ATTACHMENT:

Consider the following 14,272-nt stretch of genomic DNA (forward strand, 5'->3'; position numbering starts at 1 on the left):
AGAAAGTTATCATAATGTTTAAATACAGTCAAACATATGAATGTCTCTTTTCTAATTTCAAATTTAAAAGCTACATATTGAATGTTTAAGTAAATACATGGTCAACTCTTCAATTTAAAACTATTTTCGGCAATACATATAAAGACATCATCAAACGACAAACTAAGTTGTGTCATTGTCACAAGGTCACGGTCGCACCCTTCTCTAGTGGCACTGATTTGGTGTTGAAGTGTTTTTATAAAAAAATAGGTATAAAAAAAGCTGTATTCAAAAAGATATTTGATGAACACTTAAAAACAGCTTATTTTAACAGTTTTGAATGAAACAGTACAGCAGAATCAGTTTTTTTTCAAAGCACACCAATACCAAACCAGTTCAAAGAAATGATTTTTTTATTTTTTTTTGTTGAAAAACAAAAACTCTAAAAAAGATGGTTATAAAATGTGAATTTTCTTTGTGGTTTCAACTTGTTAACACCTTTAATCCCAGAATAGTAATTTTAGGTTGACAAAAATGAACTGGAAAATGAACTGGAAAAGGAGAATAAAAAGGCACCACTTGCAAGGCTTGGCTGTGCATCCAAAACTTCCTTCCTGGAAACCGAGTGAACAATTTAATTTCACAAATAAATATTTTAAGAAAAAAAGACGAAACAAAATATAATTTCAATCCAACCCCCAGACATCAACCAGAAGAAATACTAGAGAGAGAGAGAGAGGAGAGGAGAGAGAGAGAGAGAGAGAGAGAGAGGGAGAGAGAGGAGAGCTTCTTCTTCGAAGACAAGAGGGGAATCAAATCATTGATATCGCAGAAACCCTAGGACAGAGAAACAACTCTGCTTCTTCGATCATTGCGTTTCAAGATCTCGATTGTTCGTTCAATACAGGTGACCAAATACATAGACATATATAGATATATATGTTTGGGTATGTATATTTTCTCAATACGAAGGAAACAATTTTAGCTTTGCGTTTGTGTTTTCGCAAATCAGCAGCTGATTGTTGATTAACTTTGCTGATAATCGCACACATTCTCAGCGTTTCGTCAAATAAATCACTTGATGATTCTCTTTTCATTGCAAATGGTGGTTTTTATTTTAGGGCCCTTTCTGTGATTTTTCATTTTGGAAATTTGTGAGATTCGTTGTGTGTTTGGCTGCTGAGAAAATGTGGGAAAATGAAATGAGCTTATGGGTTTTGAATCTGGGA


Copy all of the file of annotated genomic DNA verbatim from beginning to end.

Consider the following 14,272-nt stretch of genomic DNA (forward strand, 5'->3'; position numbering starts at 1 on the left):
AGAAAGTTATCATAATGTTTAAATACAGTCAAACATATGAATGTCTCTTTTCTAATTTCAAATTTAAAAGCTACATATTGAATGTTTAAGTAAATACATGGTCAACTCTTCAATTTAAAACTATTTTCGGCAATACATATAAAGACATCATCAAACGACAAACTAAGTTGTGTCATTGTCACAAGGTCACGGTCGCACCCTTCTCTAGTGGCACTGATTTGGTGTTGAAGTGTTTTTATAAAAAAATAGGTATAAAAAAAGCTGTATTCAAAAAGATATTTGATGAACACTTAAAAACAGCTTATTTTAACAGTTTTGAATGAAACAGTACAGCAGAATCAGTTTTTTTTCAAAGCACACCAATACCAAACCAGTTCAAAGAAATGATTTTTTTATTTTTTTTTGTTGAAAAACAAAAACTCTAAAAAAGATGGTTATAAAATGTGAATTTTCTTTGTGGTTTCAACTTGTTAACACCTTTAATCCCAGAATAGTAATTTTAGGTTGACAAAAATGAACTGGAAAATGAACTGGAAAAGGAGAATAAAAAGGCACCACTTGCAAGGCTTGGCTGTGCATCCAAAACTTCCTTCCTGGAAACCGAGTGAACAATTTAATTTCACAAATAAATATTTTAAGAAAAAAAGACGAAACAAAATATAATTTCAATCCAACCCCCAGACATCAACCAGAAGAAATACTAGAGAGAGAGAGAGAGGAGAGGAGAGAGAGAGAGAGAGAGAGAGAGAGGGAGAGAGAGGAGAGCTTCTTCTTCGAAGACAAGAGGGGAATCAAATCATTGATATCGCAGAAACCCTAGGACAGAGAAACAACTCTGCTTCTTCGATCATTGCGTTTCAAGATCTCGATTGTTCGTTCAATACAGGTGACCAAATACATAGACATATATAGATATATATGTTTGGGTATGTATATTTTCTCAATACGAAGGAAACAATTTTAGCTTTGCGTTTGTGTTTTCGCAAATCAGCAGCTGATTGTTGATTAACTTTGCTGATAATCGCACACATTCTCAGCGTTTCGTCAAATAAATCACTTGATGATTCTCTTTTCATTGCAAATGGTGGTTTTTATTTTAGGGCCCTTTCTGTGATTTTTCATTTTGGAAATTTGTGAGATTCGTTGTGTGTTTGGCTGCTGAGAAAATGTGGGAAAATGAAATGAGCTTATGGGTTTTGAATCTGGGA